This is a legacy version of the WELL Building Standard. Please check the latest version here.

Low-glare workstation design

Glare is commonly generated when high-intensity electric or natural light reflects off glossy surfaces that may be positioned at suboptimal angles in and around occupant spaces, in relation to windows. The resulting discomfort can be a hindrance to an otherwise comfortable and effective work environment. Adjusting the angle at which the light hits a surface can help guide the light away from reflecting directly into the eye, thereby avoiding glare.

This feature seeks to minimize glare and high luminance contrast between computer screens and the surrounding background through consideration of the spatial orientation of occupant spaces.

Part 1: Glare Avoidance

The following requirements are met:

a.81 To minimize glare caused by incoming sunlight, all computer screens for at desks located within 4.5 m [15 ft] of view windows can be oriented within a 20° angle perpendicular to the plane of the nearest window.
b. Overhead luminaires are not aimed directly at computer screens.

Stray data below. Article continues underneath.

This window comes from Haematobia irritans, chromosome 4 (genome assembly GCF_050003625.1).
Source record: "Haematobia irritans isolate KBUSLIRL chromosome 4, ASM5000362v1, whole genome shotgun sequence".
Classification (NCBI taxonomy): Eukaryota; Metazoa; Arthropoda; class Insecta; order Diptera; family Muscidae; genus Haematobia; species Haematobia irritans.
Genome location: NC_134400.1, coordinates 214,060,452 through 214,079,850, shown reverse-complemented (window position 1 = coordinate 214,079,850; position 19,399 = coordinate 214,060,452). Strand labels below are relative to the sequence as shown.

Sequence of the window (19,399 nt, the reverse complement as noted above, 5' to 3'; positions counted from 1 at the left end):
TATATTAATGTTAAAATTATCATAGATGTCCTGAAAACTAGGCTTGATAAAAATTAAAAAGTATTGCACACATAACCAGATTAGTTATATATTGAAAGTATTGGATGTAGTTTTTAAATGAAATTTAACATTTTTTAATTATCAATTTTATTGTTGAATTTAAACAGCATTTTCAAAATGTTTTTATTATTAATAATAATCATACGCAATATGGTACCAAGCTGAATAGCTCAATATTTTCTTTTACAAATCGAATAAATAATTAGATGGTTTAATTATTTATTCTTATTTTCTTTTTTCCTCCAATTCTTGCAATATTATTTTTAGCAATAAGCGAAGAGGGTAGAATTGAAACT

Applicability Matrix

Core & Shell New & Existing Buildings New & Existing Interiors
Part 1: Glare Avoidance - O O
Commercial Kitchen Education Multifamily Residential Restaurant Retail
Part 1: Glare Avoidance - O - - -

Verification Methods Matrix

Letters of Assurance Annotated Documents On-Site Checks
Part 1: Glare Avoidance Visual Inspection

Ontario Ministry of Labour. Computer Ergonomics: Workstation Layout and Lighting. Toronto: Ontario Ministry of Labour; September 2004: 16.


The Ontario Ministry of Labour's "Computer Ergonomics: Workstations and Lighting" recommends that worker's line of sight is parallel to the plane of windows.